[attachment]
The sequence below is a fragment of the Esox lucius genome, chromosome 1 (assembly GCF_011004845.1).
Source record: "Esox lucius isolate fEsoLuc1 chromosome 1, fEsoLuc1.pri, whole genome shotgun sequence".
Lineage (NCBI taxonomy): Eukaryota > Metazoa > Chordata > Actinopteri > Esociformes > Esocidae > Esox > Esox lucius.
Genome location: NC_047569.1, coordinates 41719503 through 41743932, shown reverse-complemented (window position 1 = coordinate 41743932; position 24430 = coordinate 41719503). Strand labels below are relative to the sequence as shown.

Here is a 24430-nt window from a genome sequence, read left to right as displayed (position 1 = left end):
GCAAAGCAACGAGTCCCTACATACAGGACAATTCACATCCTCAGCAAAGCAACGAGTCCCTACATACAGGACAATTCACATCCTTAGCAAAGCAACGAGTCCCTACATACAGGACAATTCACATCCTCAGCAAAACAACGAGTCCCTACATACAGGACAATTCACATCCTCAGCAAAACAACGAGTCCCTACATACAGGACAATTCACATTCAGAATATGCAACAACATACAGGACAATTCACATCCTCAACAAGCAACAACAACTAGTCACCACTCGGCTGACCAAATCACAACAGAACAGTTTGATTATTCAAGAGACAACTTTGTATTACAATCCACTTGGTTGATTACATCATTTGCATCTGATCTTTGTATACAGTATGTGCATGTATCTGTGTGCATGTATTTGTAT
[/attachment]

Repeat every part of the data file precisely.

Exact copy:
The sequence below is a fragment of the Esox lucius genome, chromosome 1 (assembly GCF_011004845.1).
Source record: "Esox lucius isolate fEsoLuc1 chromosome 1, fEsoLuc1.pri, whole genome shotgun sequence".
Lineage (NCBI taxonomy): Eukaryota > Metazoa > Chordata > Actinopteri > Esociformes > Esocidae > Esox > Esox lucius.
Genome location: NC_047569.1, coordinates 41719503 through 41743932, shown reverse-complemented (window position 1 = coordinate 41743932; position 24430 = coordinate 41719503). Strand labels below are relative to the sequence as shown.

Here is a 24430-nt window from a genome sequence, read left to right as displayed (position 1 = left end):
GCAAAGCAACGAGTCCCTACATACAGGACAATTCACATCCTCAGCAAAGCAACGAGTCCCTACATACAGGACAATTCACATCCTTAGCAAAGCAACGAGTCCCTACATACAGGACAATTCACATCCTCAGCAAAACAACGAGTCCCTACATACAGGACAATTCACATCCTCAGCAAAACAACGAGTCCCTACATACAGGACAATTCACATTCAGAATATGCAACAACATACAGGACAATTCACATCCTCAACAAGCAACAACAACTAGTCACCACTCGGCTGACCAAATCACAACAGAACAGTTTGATTATTCAAGAGACAACTTTGTATTACAATCCACTTGGTTGATTACATCATTTGCATCTGATCTTTGTATACAGTATGTGCATGTATCTGTGTGCATGTATTTGTAT